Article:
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Sunday, 29 November 2009





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Government Gazette

Daya Sahabandu:

Genial genius

Daya Sahabandu - a priceless asset and a genius in his time from 1960s to 80s.

CRICKET: The captioned superlative is intended and deservedly so. Daya Sahabandu was a priceless asset and a genius in his time extending from the 60s to the 80s. In the pelting rain, I sought refuge at Daya Sahabandu's for a revival of dusty memories. Betwixt claps of thunder the golden arm trolleyed in his precious scrapbooks, not having lost a scrap of his boyous zest for the beloved game.

Daya Sahabandu and his legendary skills were born on the 28th of March 1940 at 26 Charlemont Road, Wellawatte.

Aged about 6 years he honed his legendary skills on his hapless little neighbours down the lane, the left-armer wheeled away ceaselessly, from dawn to dusk, till the last weary toddler, turned home for supper. The effort was not wasted, certainly not on the budding maestro.

By the year 1958 the redoubtable Gamini Goonesena has earmarked Sahabandu's arm for glory, impressed by the youngster. Spinning his wares for Royal College under the leadership of Michael Wille.

Initially, marking his run for the Sinhalese Sports Club in the 'Daily News' Trophy from 1960 to 1963, a change of clubs in 1964 transformed his cricketing fortunes. At Nomads the crafty skipper D. H. de Silva, licking his chops, gave Sahabandu a fair crack of the whip, 6,552 overs in fact, over a span of 20 years. Bandu repaid his captain in full measure, with 1,048 wickets at an average 14.11, plugging one end with 1,919 maidens.

Armed with the destructive left-arm of Sahabandu and a wicked glint in his eye D. H. de Silva made a successful assault on Ceylon's plum title, the Sara Trophy in 1964/65, a proud moment for Bandu.

The Nomads and the Colombo Municipality who so large heartedly gave refuge to so many hugely talented cricketers bearing less fasionable names from the less fashionable schools. A big bouquet to the CMC velatedly though, for lifting that plum in 1965.

Runs and wickets did not pay your bills, certainly not in that era. The Board of Control paid him a paltry Rs. 200 per International as smoke money. The ever benevolent Mr. R. Rajamahendran, employing Sahabandu for well nigh 30 years ensured that our country was not deprived of a priceless asset.

Sahabandu's fistful of wiles consisted of his stock orthodox left-arm leg-spin, whilst his armer was a beast of a ball, evilly disguised amongst his slower deliveries. Purgatory for the batsman would arrive early in the day, in the event Bandu took the new ball. Loping in from 8 paces he would whip it into the right-hander at a sharp slant and a steep dip in trajectory, making the best of them look ridiculous.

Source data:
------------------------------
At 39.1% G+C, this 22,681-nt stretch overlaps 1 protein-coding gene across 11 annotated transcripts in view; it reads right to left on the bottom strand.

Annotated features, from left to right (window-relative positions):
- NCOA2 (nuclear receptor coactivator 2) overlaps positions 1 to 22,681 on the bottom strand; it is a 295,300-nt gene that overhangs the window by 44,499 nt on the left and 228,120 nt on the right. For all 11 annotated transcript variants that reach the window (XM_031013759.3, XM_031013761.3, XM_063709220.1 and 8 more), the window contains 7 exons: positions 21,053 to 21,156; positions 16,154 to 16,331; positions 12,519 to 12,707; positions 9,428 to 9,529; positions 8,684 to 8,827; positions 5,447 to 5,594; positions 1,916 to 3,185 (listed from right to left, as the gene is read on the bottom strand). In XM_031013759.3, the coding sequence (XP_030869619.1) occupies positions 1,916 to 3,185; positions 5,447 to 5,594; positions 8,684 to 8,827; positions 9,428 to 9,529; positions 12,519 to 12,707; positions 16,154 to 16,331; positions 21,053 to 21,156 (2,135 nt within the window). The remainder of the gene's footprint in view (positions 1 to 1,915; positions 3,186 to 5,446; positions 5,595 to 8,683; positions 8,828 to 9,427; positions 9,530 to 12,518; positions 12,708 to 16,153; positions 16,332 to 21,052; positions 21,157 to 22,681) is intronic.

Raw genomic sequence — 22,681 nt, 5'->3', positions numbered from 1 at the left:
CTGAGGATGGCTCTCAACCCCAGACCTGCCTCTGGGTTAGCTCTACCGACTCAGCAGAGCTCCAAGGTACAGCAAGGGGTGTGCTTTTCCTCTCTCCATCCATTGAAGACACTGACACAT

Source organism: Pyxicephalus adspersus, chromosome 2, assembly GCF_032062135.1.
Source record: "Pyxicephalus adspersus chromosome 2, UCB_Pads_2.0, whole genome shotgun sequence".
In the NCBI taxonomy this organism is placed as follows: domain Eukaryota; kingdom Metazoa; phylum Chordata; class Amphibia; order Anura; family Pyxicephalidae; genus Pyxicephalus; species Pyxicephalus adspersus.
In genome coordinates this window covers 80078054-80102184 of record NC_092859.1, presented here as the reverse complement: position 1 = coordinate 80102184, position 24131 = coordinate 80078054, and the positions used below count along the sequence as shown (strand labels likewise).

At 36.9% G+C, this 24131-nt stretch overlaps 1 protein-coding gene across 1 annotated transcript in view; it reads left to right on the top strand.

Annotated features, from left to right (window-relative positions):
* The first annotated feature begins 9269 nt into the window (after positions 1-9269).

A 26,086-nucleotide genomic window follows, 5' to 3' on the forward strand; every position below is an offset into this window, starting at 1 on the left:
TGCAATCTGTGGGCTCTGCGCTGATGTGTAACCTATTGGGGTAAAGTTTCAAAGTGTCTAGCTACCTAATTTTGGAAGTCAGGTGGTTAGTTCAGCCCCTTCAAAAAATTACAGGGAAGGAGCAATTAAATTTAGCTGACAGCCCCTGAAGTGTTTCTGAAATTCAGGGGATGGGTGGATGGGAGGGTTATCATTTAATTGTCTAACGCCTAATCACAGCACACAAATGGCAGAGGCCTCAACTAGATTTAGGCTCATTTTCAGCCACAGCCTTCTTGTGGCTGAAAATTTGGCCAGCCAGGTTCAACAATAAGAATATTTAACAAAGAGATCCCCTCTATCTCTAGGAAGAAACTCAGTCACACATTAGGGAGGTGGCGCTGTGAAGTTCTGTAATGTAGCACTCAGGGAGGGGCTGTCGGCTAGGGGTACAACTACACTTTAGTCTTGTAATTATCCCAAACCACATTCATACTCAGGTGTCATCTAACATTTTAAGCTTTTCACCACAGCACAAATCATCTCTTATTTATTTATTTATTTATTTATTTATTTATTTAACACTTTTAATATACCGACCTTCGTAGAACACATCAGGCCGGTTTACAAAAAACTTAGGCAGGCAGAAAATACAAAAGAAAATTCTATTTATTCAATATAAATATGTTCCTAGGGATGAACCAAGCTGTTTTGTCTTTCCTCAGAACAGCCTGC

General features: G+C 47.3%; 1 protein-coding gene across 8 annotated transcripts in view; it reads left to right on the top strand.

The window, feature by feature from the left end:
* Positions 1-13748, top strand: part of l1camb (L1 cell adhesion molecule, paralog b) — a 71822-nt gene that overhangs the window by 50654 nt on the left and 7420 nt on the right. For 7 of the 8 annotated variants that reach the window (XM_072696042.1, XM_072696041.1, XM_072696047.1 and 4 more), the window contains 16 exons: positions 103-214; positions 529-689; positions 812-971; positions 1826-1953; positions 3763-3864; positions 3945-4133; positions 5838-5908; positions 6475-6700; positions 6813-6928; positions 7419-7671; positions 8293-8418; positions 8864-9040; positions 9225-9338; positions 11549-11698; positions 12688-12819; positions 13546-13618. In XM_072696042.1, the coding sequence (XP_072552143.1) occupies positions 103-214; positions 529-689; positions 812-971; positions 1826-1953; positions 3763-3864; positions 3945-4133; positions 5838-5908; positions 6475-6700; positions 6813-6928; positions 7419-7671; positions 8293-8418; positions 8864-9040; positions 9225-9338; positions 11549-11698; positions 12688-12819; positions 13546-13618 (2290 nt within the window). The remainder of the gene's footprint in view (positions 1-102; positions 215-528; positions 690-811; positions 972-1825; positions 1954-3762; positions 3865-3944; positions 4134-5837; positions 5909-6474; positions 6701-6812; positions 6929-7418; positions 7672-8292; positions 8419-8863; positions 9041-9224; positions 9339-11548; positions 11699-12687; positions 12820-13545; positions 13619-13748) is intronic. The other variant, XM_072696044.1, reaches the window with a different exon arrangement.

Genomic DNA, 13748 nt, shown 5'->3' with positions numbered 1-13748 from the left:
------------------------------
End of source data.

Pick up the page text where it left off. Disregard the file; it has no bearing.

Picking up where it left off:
Pathetically the mountains of accolades at home fetched him only a handful of International hustings, none of which were squandered by the erstwhile spinner.

* 3 for 54 for Sri Lanka against India at Nagpur in 1975.

* 2 for 90 Ceylon against MCC at Colombo in 1969.

* 2 for 64 and 2 for 52 for Ceylon against Australia at Colombo in 1969.

* 1 for 33 and 5 for 86 for Ceylon against MCC at Colombo in 1970.

The heaps of wickets taken in Gopalan Trophy matches and for The Board President XI against visiting Internationals are not depicted below as the figures would take much space to catalogue. Batsmen of the calibre of Graveney, Cowdrey, Lawry, Walters, Huntem Chappell, Gavaskar, Vishwanath, Edrich, Boycott were among the batsmen he had to contend with, and that he asserted himself is obvious. Reputed English Test stars such as Tom Graveney, Brian Close, and Alan Smith heaped accolades on our erstwhile left-armer. Tom Graveney arguably the best post war English batsman contended that Daya Sahabandu was the best bowler he had faced in 20 years of big cricket.

Daya conversely heaped praise on the captaincy of Tissera, the batting of Tennakoon and the pace of Kehelgamuwa.

A sudden tumble of wickets in the Nomads lower middle order would bring Bandu, seemingly reluctantly to the crease, equipped with an old relic of a twine bound bat. He reminded me with immense pride of his heroic 32 n.o. against the wiles of Bedi, Prasanna and Chandrasekhar in an unofficial Test against India in 1975.

The chink in his edifice was his ponderous fielding, Specializing at mid-on Bandu could be delightfully detached and absent minded, no doubt plotting the demise of the batsman who had swatted a couple of boundaries past his boot laces at long on.

In a rare flash of deadpan humour the maestro recollected as to how the peanut vendor, pineapple seller, umpires, scorers, spectators and the players all travelled to a game in the same bus, public conveyance being the primary mode of transport available during those austere times.

Just a couple of players sped past in autos, to be decimated by Bandu later in the day anyway.

Daya Sahabandu is mercifully in good health, delightfully eccentric, his lean frame wobbling a bit now has mellowed much and even at 69 years of age, exemplified the joy and pride of having been part of the great game. He spends his time amongst his souvenirs and memories lovingly tended to by his gracious spouse Swarna and son Janaka, a Banker by profession.


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